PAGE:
Did you know that marine litter enters the ocean through multiple pathways? Some of it comes from sewage-related debris, some from wind-blown waste from refuse dumps, and some is left by careless beachgoers. To help protect marine life and increase wellbeing, here are some ways to reduce your beach trash:
To make the most of your beach vacation, reduce, reuse, and recycle your trash. Using reusable containers and packing reusable snacks for the beach will help you reduce the amount of trash you create. Avoid feeding the wildlife and birds, which may leave more trash behind. Not only is this waste bad for the environment, but it also increases the amount of harmful microorganisms in the beach sand and water.
When it comes to waste management, the three R's - reduce, reuse, and recycle - are effective ways to limit the amount of trash that ends up in landfills. The Florida Solid Waste Management Act passed in 1988, and Volusia County is on track to meet its goal of 30 percent reduction. Recycling reduces landfill waste and pollution, conserves resources, and reduces non-biodegradable materials. Buying goods with recycled content can help you to reduce your plastic consumption while shopping.
To help prevent littering the beach, organize a clean-up. Volunteers should be prepared with trash bags and instructions on how to dispose of rubbish properly. The event should be held during low tide, preferably in early morning or late afternoon. It is a good idea to write a thank-you note to the volunteers once it has been completed. It is also a good idea to ask the local media to cover the event.
Although it may seem straightforward, organizing a beach clean-up requires a lot of planning and coordination. Large-scale beach cleanup are particularly effective. However, if you are planning to organize one, you may need a permit. You can also get helpful information from the local governing body to ensure that you're complying with the rules. In some cases, a local representative may volunteer to help you plan the event.
Many studies have shown that the psychological benefits of spending time on a beach are increased when the environment is clean and free of trash. People feel more relaxed and calm when the beaches are free of rubbish. According to a study by psychologist Carolyn Wyles, not leaving rubbish at the beach can improve people's wellbeing. Having a beautiful, clean beach will help you to take better pictures and increase your sense of wellbeing.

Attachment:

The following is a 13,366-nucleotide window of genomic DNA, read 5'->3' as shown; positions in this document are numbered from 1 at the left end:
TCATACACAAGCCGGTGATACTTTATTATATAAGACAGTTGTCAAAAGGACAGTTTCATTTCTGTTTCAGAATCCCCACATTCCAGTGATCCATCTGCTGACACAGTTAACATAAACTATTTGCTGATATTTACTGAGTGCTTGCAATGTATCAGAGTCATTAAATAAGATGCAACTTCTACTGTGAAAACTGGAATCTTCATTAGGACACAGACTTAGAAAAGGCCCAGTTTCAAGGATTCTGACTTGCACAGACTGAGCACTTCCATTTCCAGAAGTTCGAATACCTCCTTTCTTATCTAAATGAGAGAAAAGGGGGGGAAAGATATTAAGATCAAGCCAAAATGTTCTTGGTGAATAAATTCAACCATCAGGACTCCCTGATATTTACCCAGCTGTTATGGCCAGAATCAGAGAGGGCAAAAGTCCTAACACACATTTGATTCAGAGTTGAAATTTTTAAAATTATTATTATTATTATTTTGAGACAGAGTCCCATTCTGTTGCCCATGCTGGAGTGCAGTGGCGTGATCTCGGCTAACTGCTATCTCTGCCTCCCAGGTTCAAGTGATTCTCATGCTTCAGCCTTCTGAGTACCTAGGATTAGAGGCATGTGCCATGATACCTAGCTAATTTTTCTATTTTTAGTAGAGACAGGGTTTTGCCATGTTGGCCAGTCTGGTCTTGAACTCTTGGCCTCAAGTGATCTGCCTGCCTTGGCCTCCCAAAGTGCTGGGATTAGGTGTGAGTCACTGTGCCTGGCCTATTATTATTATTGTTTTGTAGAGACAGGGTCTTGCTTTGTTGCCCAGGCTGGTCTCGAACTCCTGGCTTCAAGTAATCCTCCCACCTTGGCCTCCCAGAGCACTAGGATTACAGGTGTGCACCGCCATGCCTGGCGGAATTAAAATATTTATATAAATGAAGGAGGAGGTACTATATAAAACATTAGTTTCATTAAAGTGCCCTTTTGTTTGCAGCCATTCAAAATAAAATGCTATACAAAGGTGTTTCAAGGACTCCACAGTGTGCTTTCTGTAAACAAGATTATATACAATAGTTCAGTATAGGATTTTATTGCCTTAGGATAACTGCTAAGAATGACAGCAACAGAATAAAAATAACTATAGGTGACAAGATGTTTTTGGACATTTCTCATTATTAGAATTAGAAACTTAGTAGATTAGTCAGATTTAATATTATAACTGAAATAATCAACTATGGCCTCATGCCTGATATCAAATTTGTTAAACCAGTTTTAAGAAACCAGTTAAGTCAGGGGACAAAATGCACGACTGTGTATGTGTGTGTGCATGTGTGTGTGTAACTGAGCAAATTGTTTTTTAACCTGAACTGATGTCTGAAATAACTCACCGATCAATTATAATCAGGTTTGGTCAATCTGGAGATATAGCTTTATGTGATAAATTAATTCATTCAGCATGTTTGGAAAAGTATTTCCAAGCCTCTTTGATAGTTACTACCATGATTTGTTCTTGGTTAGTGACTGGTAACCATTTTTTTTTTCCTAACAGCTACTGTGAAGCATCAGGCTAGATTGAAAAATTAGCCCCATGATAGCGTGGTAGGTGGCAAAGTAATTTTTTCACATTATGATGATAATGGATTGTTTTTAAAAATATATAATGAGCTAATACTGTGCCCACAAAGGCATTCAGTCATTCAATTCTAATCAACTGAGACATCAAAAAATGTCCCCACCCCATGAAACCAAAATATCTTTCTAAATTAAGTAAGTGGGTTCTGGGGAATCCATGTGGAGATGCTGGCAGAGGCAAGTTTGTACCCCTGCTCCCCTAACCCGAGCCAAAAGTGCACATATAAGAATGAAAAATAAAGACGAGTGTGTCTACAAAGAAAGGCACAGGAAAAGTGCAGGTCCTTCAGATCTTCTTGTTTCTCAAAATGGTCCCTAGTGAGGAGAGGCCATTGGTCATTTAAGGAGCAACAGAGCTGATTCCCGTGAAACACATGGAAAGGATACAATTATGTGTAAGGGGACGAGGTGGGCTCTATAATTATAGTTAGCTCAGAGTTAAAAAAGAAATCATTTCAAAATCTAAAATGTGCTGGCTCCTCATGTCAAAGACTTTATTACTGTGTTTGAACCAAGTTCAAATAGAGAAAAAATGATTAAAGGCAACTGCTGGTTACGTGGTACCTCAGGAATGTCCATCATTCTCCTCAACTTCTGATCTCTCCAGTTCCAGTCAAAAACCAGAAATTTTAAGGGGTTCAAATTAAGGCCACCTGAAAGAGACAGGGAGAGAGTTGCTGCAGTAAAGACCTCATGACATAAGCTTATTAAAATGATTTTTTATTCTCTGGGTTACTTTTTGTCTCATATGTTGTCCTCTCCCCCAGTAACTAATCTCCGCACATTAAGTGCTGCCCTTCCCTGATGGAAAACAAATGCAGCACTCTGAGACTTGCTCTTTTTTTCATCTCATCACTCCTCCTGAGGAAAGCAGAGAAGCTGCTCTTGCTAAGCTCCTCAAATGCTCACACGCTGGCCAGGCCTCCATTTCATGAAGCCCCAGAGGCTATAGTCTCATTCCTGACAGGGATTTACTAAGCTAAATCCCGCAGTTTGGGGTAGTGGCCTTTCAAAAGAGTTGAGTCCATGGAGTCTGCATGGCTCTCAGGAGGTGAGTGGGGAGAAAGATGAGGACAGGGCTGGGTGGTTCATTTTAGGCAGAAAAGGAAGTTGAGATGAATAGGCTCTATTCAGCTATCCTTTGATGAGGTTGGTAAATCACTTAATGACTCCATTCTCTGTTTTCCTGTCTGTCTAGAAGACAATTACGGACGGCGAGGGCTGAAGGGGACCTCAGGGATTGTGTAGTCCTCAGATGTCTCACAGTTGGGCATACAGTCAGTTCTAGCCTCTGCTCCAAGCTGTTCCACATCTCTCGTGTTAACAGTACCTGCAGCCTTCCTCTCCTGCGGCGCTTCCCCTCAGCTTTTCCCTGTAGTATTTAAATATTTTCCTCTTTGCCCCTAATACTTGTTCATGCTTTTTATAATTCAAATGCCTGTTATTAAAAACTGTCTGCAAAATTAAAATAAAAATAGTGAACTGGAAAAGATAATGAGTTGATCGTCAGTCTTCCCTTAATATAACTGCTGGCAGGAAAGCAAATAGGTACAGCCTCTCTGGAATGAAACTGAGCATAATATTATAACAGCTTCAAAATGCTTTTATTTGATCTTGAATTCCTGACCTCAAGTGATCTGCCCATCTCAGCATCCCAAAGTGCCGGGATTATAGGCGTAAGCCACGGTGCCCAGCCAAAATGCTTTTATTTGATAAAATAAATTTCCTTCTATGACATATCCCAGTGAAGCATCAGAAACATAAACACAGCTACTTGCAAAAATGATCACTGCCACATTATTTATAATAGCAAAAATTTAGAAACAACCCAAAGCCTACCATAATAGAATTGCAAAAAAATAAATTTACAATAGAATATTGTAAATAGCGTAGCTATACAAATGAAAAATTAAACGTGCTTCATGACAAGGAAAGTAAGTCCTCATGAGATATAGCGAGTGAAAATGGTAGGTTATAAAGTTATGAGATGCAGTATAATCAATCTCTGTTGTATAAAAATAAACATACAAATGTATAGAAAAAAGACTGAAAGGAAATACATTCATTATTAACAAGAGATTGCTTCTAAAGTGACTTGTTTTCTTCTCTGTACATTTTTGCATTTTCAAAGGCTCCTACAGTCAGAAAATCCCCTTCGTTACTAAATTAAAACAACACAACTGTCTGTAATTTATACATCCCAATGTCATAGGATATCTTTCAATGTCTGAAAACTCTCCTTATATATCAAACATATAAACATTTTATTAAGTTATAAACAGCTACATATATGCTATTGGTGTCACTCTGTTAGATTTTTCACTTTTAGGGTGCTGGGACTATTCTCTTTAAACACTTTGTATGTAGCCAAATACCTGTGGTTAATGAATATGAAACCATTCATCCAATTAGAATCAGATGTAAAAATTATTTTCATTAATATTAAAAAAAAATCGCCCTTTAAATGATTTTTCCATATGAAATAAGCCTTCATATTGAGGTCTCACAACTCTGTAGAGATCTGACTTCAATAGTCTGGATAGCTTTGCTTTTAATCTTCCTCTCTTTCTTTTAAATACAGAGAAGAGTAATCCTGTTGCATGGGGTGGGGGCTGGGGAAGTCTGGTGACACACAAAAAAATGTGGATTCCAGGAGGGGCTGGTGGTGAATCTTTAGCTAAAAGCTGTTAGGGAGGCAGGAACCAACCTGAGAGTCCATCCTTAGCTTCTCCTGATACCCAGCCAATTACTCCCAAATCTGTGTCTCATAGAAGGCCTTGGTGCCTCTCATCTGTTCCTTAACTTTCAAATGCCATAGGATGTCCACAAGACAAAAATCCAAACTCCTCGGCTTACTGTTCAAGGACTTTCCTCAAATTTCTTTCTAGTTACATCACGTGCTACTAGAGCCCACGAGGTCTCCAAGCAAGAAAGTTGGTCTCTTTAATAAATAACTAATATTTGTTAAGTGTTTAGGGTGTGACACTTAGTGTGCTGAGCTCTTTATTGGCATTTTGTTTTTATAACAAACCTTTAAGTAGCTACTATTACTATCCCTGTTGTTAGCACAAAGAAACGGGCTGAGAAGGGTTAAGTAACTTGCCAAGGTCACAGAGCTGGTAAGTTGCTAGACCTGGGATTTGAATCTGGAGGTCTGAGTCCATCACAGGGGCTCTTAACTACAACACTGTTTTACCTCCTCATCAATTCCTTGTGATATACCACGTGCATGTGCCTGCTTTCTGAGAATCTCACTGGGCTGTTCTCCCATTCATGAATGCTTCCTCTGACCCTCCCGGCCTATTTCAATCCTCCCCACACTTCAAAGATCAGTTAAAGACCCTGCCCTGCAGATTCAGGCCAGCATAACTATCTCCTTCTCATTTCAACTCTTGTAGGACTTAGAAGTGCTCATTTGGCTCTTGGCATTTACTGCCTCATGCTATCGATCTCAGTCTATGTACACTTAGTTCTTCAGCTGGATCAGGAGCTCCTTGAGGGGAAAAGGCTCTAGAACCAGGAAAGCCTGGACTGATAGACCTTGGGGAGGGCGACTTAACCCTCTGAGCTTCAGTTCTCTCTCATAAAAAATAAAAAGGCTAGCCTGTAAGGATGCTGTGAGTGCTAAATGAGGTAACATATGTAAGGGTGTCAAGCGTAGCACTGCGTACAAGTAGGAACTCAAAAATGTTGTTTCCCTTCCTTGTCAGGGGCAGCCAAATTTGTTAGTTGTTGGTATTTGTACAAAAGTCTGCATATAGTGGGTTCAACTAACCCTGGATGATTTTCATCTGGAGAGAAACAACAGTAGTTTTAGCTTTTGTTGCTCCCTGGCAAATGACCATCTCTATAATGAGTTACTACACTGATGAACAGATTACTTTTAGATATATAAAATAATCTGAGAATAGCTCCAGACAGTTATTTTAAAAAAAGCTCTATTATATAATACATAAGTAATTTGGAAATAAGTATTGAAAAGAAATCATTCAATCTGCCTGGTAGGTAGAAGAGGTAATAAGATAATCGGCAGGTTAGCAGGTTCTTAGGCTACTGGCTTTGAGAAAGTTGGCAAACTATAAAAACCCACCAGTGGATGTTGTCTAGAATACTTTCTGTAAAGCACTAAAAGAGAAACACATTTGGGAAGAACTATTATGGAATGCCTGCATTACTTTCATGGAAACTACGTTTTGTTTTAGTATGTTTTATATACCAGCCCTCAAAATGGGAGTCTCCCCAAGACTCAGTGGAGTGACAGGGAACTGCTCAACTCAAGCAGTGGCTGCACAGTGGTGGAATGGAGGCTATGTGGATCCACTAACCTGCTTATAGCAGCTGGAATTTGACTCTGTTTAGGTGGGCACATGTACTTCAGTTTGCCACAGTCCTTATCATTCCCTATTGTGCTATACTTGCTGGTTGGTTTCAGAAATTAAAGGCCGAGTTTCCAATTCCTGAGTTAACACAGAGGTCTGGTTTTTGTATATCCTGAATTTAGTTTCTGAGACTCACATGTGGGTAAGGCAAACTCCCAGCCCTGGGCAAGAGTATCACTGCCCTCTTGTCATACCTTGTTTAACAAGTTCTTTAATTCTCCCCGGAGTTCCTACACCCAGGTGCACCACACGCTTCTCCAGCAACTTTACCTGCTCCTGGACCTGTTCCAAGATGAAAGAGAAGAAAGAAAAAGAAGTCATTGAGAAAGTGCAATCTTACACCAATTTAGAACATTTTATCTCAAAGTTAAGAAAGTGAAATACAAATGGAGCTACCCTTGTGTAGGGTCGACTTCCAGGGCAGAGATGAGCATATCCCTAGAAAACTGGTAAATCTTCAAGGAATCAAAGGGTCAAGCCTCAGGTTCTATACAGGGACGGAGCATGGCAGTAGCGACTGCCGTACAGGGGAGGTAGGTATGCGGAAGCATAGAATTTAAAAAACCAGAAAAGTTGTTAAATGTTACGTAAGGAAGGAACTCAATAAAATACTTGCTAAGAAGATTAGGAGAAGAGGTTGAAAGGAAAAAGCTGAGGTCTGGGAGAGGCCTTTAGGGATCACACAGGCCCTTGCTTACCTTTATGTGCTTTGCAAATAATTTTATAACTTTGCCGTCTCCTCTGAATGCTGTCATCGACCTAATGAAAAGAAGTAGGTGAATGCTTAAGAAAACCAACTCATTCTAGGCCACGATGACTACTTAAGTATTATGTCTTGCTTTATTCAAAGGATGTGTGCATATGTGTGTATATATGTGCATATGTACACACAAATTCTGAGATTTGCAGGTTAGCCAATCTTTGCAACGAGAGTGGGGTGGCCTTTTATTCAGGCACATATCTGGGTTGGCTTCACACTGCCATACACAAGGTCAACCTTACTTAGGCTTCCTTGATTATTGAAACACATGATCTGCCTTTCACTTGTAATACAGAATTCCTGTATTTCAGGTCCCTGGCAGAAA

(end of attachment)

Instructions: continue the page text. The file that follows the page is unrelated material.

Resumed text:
In addition to not leaving rubbish at the beach, you can also take the time to reduce the amount of trash you produce at home and bring reusable containers for your meals and drinks. You can also keep trash from washing into the ocean by feeding wildlife. Feeding animals will cause them to spend more time on the beach, resulting in more waste and debris. Wildlife waste is also harmful to the water, as it can introduce harmful microorganisms.
Polluted beaches are unhealthy. In 2013, 10% of water samples collected from 3,500 beaches failed to meet EPA's strictest standards for swimmer safety. In addition to causing upset stomachs, swimming in water with pollutants in it can lead to a wide variety of illnesses, including dysentery, pneumonia, neurological disorders, and pink eye. In some extreme cases, pollution may even result in beach closures. To prevent pollution, you can take a variety of steps to protect your health and the environment.
To protect our beaches, we must adopt green infrastructure. By investing in green infrastructure, we can drastically reduce pollution at our beaches. The Environmental Protection Agency is the federal agency charged with enforcing the Clean Water Act, which regulates stormwater pollution, oil spill prevention, and CAFO manure management. Pollution levels at our beaches vary with presidential administrations, but Obama's policies were highly effective in protecting the environment. The Trump administration, meanwhile, has made several attempts to undermine the CWA.
A recent beach cleanup in Georgia resulted in an unexpected change in the way litter is disposed at the shoreline: trash receptacles are being removed from the beaches. Before, these trash cans were only available on beaches between Massengale Park and the Coast Guard Station. Now, all beach areas fall under the same "carry in, carry out" policy, which corresponds to the Leave No Trace principles of conserving nature. By properly disposing of trash and materials, beachgoers are encouraging other visitors to do the same.
To prevent the accumulation of trash at the beach, make sure to reduce the amount of trash you produce at home. Pack food and drinks in reusable containers to minimize the amount of trash you bring along. Feeding wildlife also causes more trash to be deposited at popular beaches, and can increase the number of harmful microorganisms in the beach water. Moreover, feeding wildlife can lead to overpopulation of invasive species in coastal areas, so be sure to pack up all your food in reusable containers.